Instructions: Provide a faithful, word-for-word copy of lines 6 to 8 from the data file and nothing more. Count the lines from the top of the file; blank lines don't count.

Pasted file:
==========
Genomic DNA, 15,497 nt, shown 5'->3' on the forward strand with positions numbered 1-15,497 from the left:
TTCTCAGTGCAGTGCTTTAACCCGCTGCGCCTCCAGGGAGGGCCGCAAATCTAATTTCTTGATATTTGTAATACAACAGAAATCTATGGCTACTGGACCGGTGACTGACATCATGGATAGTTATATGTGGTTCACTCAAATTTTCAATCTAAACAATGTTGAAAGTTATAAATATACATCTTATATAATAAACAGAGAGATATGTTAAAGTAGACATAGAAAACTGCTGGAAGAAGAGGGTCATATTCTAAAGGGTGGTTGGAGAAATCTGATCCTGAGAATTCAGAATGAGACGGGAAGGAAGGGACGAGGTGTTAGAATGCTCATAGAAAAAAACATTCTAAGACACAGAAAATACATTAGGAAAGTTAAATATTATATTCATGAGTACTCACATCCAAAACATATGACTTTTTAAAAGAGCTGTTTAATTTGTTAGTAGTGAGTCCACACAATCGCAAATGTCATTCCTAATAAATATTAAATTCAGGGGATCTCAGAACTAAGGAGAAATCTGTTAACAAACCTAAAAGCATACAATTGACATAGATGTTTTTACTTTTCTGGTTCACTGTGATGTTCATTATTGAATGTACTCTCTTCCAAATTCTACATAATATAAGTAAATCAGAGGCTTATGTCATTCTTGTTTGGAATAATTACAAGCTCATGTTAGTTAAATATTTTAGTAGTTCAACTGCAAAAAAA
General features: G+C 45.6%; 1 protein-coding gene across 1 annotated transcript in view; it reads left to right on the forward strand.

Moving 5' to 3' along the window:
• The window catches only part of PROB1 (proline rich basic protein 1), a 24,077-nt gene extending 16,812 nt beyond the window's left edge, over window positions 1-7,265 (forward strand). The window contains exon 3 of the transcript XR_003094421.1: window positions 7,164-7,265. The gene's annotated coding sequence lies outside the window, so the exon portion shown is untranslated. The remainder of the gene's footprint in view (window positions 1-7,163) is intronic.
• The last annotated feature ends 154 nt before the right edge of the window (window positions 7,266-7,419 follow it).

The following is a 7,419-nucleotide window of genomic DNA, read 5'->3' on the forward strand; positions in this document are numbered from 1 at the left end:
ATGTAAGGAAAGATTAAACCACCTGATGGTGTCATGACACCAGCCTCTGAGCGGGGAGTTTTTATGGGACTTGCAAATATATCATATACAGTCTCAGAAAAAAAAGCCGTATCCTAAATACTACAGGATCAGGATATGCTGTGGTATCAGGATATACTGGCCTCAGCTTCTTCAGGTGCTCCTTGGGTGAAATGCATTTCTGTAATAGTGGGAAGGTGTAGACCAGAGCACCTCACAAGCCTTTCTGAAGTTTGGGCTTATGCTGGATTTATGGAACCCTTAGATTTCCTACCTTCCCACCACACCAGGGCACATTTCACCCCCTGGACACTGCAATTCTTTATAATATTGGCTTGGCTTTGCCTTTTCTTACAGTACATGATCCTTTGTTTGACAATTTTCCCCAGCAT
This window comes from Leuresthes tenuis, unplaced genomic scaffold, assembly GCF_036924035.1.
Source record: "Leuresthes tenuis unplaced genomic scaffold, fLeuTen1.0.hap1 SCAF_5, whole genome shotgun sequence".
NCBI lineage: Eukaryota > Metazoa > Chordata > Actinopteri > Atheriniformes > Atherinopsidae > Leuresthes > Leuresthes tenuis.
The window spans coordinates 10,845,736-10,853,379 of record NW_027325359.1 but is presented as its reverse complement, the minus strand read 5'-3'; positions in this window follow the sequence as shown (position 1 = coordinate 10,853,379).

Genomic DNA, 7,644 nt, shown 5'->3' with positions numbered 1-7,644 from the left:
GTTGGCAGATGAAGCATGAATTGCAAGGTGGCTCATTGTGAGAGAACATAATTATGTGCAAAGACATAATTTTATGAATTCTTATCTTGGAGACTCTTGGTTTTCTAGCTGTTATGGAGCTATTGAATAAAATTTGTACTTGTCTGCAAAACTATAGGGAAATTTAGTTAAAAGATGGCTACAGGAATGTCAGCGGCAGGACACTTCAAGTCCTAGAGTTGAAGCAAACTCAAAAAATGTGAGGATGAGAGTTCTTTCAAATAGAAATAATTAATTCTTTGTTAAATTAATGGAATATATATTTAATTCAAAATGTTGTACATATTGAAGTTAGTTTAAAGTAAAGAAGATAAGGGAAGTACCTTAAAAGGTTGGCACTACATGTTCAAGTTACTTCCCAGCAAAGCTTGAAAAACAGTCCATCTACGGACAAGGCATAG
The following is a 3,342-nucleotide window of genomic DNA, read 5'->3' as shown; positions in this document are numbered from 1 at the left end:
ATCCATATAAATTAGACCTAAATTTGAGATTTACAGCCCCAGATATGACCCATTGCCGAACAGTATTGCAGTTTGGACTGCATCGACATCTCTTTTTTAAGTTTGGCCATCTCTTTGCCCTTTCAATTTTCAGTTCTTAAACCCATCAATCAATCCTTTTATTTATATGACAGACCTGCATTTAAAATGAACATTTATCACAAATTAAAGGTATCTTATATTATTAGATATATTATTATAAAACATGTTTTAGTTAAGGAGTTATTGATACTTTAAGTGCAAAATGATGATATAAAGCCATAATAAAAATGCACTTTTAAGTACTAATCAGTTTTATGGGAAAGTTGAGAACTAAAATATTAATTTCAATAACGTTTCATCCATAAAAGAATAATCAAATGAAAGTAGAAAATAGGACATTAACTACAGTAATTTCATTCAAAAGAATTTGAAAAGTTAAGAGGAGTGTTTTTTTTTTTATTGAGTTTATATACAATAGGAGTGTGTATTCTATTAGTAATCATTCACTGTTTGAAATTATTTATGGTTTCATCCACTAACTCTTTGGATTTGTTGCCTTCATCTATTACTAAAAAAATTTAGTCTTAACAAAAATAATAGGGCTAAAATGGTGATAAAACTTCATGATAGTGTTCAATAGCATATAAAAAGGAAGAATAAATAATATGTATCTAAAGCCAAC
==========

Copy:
• The last annotated feature ends 154 nt before the right edge of the window (window positions 7,266-7,419 follow it).

The following is a 7,419-nucleotide window of genomic DNA, read 5'->3' on the forward strand; positions in this document are numbered from 1 at the left end:
ATGTAAGGAAAGATTAAACCACCTGATGGTGTCATGACACCAGCCTCTGAGCGGGGAGTTTTTATGGGACTTGCAAATATATCATATACAGTCTCAGAAAAAAAAGCCGTATCCTAAATACTACAGGATCAGGATATGCTGTGGTATCAGGATATACTGGCCTCAGCTTCTTCAGGTGCTCCTTGGGTGAAATGCATTTCTGTAATAGTGGGAAGGTGTAGACCAGAGCACCTCACAAGCCTTTCTGAAGTTTGGGCTTATGCTGGATTTATGGAACCCTTAGATTTCCTACCTTCCCACCACACCAGGGCACATTTCACCCCCTGGACACTGCAATTCTTTATAATATTGGCTTGGCTTTGCCTTTTCTTACAGTACATGATCCTTTGTTTGACAATTTTCCCCAGCAT